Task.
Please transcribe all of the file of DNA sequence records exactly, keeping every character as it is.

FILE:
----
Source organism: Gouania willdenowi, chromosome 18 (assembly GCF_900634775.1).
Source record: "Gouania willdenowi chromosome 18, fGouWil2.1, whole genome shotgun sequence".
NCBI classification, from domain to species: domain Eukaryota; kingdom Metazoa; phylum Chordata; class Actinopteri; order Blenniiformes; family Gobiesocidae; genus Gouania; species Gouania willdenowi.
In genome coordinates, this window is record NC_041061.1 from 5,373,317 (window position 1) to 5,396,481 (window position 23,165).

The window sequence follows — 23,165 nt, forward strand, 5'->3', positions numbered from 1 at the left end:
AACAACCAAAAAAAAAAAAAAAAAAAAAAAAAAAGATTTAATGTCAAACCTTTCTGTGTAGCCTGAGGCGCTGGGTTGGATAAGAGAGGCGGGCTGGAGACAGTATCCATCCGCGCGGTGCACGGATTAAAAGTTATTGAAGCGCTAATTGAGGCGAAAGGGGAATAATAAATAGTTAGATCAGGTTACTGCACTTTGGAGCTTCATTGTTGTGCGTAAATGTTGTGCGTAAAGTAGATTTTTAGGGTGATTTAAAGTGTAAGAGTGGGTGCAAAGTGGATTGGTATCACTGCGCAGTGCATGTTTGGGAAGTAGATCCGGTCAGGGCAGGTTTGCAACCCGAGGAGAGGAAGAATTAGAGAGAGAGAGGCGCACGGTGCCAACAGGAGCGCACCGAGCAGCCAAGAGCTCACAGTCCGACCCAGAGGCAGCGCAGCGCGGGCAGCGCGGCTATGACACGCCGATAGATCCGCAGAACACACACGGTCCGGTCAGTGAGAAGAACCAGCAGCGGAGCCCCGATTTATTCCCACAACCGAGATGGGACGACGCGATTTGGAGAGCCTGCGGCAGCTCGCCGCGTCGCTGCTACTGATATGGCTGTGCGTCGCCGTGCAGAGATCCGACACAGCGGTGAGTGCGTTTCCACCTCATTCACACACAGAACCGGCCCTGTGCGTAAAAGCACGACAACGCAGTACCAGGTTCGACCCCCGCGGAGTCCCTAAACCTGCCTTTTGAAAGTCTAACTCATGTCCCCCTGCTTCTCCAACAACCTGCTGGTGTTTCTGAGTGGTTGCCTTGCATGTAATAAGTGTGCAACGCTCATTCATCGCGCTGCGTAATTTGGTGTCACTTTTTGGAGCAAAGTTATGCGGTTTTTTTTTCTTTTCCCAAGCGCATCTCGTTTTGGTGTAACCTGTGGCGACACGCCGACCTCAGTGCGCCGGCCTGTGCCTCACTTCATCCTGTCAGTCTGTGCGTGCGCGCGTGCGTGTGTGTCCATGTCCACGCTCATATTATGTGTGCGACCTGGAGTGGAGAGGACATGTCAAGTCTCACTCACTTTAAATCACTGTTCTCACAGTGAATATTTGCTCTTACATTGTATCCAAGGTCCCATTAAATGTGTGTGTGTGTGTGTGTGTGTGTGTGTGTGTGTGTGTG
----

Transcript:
Source organism: Gouania willdenowi, chromosome 18 (assembly GCF_900634775.1).
Source record: "Gouania willdenowi chromosome 18, fGouWil2.1, whole genome shotgun sequence".
NCBI classification, from domain to species: domain Eukaryota; kingdom Metazoa; phylum Chordata; class Actinopteri; order Blenniiformes; family Gobiesocidae; genus Gouania; species Gouania willdenowi.
In genome coordinates, this window is record NC_041061.1 from 5,373,317 (window position 1) to 5,396,481 (window position 23,165).

The window sequence follows — 23,165 nt, forward strand, 5'->3', positions numbered from 1 at the left end:
AACAACCAAAAAAAAAAAAAAAAAAAAAAAAAAAGATTTAATGTCAAACCTTTCTGTGTAGCCTGAGGCGCTGGGTTGGATAAGAGAGGCGGGCTGGAGACAGTATCCATCCGCGCGGTGCACGGATTAAAAGTTATTGAAGCGCTAATTGAGGCGAAAGGGGAATAATAAATAGTTAGATCAGGTTACTGCACTTTGGAGCTTCATTGTTGTGCGTAAATGTTGTGCGTAAAGTAGATTTTTAGGGTGATTTAAAGTGTAAGAGTGGGTGCAAAGTGGATTGGTATCACTGCGCAGTGCATGTTTGGGAAGTAGATCCGGTCAGGGCAGGTTTGCAACCCGAGGAGAGGAAGAATTAGAGAGAGAGAGGCGCACGGTGCCAACAGGAGCGCACCGAGCAGCCAAGAGCTCACAGTCCGACCCAGAGGCAGCGCAGCGCGGGCAGCGCGGCTATGACACGCCGATAGATCCGCAGAACACACACGGTCCGGTCAGTGAGAAGAACCAGCAGCGGAGCCCCGATTTATTCCCACAACCGAGATGGGACGACGCGATTTGGAGAGCCTGCGGCAGCTCGCCGCGTCGCTGCTACTGATATGGCTGTGCGTCGCCGTGCAGAGATCCGACACAGCGGTGAGTGCGTTTCCACCTCATTCACACACAGAACCGGCCCTGTGCGTAAAAGCACGACAACGCAGTACCAGGTTCGACCCCCGCGGAGTCCCTAAACCTGCCTTTTGAAAGTCTAACTCATGTCCCCCTGCTTCTCCAACAACCTGCTGGTGTTTCTGAGTGGTTGCCTTGCATGTAATAAGTGTGCAACGCTCATTCATCGCGCTGCGTAATTTGGTGTCACTTTTTGGAGCAAAGTTATGCGGTTTTTTTTTCTTTTCCCAAGCGCATCTCGTTTTGGTGTAACCTGTGGCGACACGCCGACCTCAGTGCGCCGGCCTGTGCCTCACTTCATCCTGTCAGTCTGTGCGTGCGCGCGTGCGTGTGTGTCCATGTCCACGCTCATATTATGTGTGCGACCTGGAGTGGAGAGGACATGTCAAGTCTCACTCACTTTAAATCACTGTTCTCACAGTGAATATTTGCTCTTACATTGTATCCAAGGTCCCATTAAATGTGTGTGTGTGTGTGTGTGTGTGTGTGTGTGTGTGTGTG